Learning to stick the landing in a new sport with big dreams
It’s been a series of twists, flips and turns for Marion Thénault, a gymnast turned aerialist.
From sticking landings on a mat to sticking them on snow, she has used her unique skill set to pursue her goals of being part of Team Canada at the Beijing 2022 Olympic Winter Games.
After being identified via RBC Training Ground in 2017, Thénault made her name known just four years into her freestyle skiing career. The Sherbrooke, Quebec native went from not knowing anything about the sport to being one to watch after she won bronze at the World Cup in Moscow in January. The third-place finish was an especially impressive feat given it was her first World Cup season.
“At the beginning of the season I really just wanted to see what my place would be on the World Cup tour,” Thénault told Olympic.ca. “After the first World Cup in Finland I finished fifth and I vividly remember being like, ‘Okay I want to podium now’. That was my goal for every single World Cup. To land in the top three.”
After accomplishing her goal of landing on the podium in Russia, she soon went on to earn her first World Cup victory in Kazakhstan just two months later, making her dreams a reality, but also leaving her hungry for more. Now, Thénault is looking ahead to bigger goals, which go beyond just competing at the upcoming Winter Games.
“For the Games, I think the level is going to be very high and the tricks are going to be very high but again, I’m going to bet on my consistency and my execution and I want to land in the top six in the super final.”
Getting to her first international podium was not a smooth or seamless transition for the now-21-year-old. Despite knowing how to do tricks in the gym, Thénault not only had to learn how to land similar tricks on skis just inches wide but had to learn one particularly important component of the sport – how to ski.
“My first year was essentially learning to ski,” said Thénault. “I had a ski coach, a private ski coach [Rémi Belanger] and would ski three to four times a week at a little mountain north of Montreal. He really helped me. He made me discover how fun skiing was; he wanted me to have fun and discover all the aspects of it. At the same time, I would learn the aerial twisting techniques on the trampoline, so I was really preparing myself to fully jump on snow without actually jumping because I wasn’t ready.”
Thénault pushed her body and is now at ease reaching speeds up to 58 kilometres per hour as she travels into a jump before flying 35 feet in the air to perform triple twisting double flips.
What she was able to accomplish would be scary for any seasoned athlete, let alone learning how to do it all in such a short time. Despite the learning curve, one aspect of it all stayed the same, and that is her mindset going into every jump.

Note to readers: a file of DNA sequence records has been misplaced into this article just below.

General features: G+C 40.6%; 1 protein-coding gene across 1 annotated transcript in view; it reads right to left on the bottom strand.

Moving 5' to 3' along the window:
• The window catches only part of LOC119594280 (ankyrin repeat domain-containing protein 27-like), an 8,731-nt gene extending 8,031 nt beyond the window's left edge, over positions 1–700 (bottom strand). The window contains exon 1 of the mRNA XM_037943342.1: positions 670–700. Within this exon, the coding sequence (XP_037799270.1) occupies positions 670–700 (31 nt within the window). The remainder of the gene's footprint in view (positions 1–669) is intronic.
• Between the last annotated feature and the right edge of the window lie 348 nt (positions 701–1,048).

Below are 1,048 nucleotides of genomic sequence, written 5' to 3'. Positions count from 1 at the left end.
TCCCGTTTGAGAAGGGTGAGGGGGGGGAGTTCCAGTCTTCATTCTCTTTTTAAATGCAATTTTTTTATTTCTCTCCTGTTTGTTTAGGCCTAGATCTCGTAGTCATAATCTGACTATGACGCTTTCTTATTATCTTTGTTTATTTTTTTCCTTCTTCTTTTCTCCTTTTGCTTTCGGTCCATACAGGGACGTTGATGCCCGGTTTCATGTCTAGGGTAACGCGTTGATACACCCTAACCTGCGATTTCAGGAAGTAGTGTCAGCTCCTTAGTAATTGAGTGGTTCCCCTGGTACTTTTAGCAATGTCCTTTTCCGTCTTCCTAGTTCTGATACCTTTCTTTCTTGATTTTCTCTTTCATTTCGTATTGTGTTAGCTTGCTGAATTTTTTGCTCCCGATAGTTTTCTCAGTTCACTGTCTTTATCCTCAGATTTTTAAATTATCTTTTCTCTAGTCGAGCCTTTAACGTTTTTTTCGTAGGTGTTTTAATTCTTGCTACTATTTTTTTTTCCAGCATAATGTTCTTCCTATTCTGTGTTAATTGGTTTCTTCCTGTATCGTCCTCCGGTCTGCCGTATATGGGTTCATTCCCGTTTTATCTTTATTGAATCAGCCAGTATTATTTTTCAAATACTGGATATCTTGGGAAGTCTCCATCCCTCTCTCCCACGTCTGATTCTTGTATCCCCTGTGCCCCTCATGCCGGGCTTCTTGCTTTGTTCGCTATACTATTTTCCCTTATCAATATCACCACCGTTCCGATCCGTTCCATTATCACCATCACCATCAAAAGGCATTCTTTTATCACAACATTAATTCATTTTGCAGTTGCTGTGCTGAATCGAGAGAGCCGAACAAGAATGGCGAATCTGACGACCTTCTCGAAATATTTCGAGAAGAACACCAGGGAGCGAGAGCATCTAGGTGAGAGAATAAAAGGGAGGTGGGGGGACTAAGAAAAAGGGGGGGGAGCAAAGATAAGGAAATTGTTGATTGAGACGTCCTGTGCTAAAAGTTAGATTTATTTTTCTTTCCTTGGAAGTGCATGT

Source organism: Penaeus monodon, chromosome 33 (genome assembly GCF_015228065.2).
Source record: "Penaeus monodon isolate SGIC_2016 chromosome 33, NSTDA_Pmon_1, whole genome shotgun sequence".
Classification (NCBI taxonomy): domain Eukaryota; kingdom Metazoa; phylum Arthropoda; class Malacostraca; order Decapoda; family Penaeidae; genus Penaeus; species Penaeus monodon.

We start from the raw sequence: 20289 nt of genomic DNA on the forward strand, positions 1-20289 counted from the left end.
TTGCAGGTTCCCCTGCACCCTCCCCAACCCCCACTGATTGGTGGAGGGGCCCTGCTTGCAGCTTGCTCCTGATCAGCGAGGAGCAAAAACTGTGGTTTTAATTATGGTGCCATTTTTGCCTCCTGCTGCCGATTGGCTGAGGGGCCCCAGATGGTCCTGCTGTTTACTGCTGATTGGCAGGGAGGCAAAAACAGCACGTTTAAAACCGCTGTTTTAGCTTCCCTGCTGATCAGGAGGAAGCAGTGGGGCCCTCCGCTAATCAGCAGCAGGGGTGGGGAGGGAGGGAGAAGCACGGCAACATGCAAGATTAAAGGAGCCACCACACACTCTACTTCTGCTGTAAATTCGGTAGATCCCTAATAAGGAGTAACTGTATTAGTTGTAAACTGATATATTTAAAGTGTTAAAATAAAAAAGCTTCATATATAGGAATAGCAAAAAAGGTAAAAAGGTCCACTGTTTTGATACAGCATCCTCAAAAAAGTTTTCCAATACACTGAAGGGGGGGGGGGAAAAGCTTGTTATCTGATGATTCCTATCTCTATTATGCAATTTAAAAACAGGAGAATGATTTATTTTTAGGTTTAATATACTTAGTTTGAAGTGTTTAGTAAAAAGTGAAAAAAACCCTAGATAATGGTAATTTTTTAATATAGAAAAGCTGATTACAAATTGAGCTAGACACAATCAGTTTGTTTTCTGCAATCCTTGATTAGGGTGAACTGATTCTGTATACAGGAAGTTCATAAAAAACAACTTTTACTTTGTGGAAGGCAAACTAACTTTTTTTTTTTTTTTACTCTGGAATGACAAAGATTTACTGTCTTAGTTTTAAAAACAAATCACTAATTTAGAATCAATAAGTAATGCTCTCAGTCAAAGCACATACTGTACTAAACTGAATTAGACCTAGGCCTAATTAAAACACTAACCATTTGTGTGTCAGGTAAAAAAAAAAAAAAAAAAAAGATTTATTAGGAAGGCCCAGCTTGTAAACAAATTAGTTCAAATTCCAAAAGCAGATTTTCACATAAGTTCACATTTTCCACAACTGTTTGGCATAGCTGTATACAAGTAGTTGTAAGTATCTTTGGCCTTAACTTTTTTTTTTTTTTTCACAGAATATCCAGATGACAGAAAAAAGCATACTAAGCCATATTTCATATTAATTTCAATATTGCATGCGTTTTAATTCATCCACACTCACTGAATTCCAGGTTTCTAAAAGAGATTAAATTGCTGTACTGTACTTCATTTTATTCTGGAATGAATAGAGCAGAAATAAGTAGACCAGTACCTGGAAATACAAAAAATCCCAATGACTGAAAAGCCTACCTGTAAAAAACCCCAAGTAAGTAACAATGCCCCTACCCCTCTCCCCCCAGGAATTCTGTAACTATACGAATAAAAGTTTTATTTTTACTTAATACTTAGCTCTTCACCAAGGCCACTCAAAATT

“I use key words a lot. I have things I tell myself at very specific points through the jump. I will go through those words and then once I take off in the jump, then I know if it’s going to be a good one or a bad one. I know immediately, and then I adjust in the air.”
Thénault’s arrival has certainly had an impact on the rest of the Canadian aerials team, as noted by 2018 Olympian Lewis Irving who returned after missing the 2018-19 season due to injury to be amazed by his new teammate.
“Having Marion was definitely a huge kick in the butt at the beginning,” Irving told Olympic.ca. “Because I came back after being away for a year, then there was this new girl rookie on the team that was out-performing everybody, working super hard and setting the bar really high […] It’s good to have and makes it so we have a really strong team that wants to push and it’s a great thing.”
While her dedication inspires her teammates, Thénault can’t help but to think of her own motivations, especially after seeing other RBC Training Ground athletes not only fulfill their aspirations of making the Olympic team, but also becoming Olympic medallists.
During Tokyo 2020, Thénault witnessed the possibilities of what can happen thanks to RBC Training Ground. Kelsey Mitchell might be the first athlete to come to mind, as the varsity soccer player-turned-track cyclist won Olympic sprint gold just a few years after she rode on a velodrome for the first time in her life.
“It just proves to me it is possible to have a few years in the sport and still be in the top in the world and I think that’s what I am aiming for,” said Thénault. “I don’t have as much experience. But as she [Mitchell] proved, and many other RBC Training Ground athletes prove, it is possible to get in that top very quickly. Because of our backgrounds and because we don’t start from zero, of course, we start from enormous backgrounds and then we have the work ethic and we are used to training, so that also helps a lot.”
Thanks to RBC Training Ground, Thénault was able to find her passion in aerials. She took her nothing-to-lose attitude into a regional final event where the girl who was too tall for gymnastics had her eyes opened to a sport that can now take her to the biggest stage on earth.
RBC Training Ground is a talent identification and athlete funding program that seeks to find young athletes with Olympic potential and provide them the resources needed to achieve their podium dreams. Athletes between the ages of 14 and 25 are eligible to participate in testing events across Canada where numerous National Sports Organizations look to recruit talent for future success.